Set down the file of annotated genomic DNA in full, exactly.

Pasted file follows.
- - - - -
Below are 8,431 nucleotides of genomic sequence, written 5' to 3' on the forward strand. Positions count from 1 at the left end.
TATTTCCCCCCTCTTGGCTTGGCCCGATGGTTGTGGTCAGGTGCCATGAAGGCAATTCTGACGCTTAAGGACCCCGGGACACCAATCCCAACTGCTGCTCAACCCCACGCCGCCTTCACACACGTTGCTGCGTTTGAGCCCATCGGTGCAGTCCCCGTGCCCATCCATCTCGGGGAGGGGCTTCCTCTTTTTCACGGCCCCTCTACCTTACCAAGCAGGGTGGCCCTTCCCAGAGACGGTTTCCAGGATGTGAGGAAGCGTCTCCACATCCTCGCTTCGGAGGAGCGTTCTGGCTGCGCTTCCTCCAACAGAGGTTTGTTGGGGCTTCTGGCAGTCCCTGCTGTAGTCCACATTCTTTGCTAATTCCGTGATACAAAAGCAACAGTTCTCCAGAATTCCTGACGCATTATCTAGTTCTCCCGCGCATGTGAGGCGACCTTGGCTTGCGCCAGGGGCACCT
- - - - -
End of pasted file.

Below are 8,431 nucleotides of genomic sequence, written 5' to 3' on the forward strand. Positions count from 1 at the left end.
TATTTCCCCCCTCTTGGCTTGGCCCGATGGTTGTGGTCAGGTGCCATGAAGGCAATTCTGACGCTTAAGGACCCCGGGACACCAATCCCAACTGCTGCTCAACCCCACGCCGCCTTCACACACGTTGCTGCGTTTGAGCCCATCGGTGCAGTCCCCGTGCCCATCCATCTCGGGGAGGGGCTTCCTCTTTTTCACGGCCCCTCTACCTTACCAAGCAGGGTGGCCCTTCCCAGAGACGGTTTCCAGGATGTGAGGAAGCGTCTCCACATCCTCGCTTCGGAGGAGCGTTCTGGCTGCGCTTCCTCCAACAGAGGTTTGTTGGGGCTTCTGGCAGTCCCTGCTGTAGTCCACATTCTTTGCTAATTCCGTGATACAAAAGCAACAGTTCTCCAGAATTCCTGACGCATTATCTAGTTCTCCCGCGCATGTGAGGCGACCTTGGCTTGCGCCAGGGGCACCT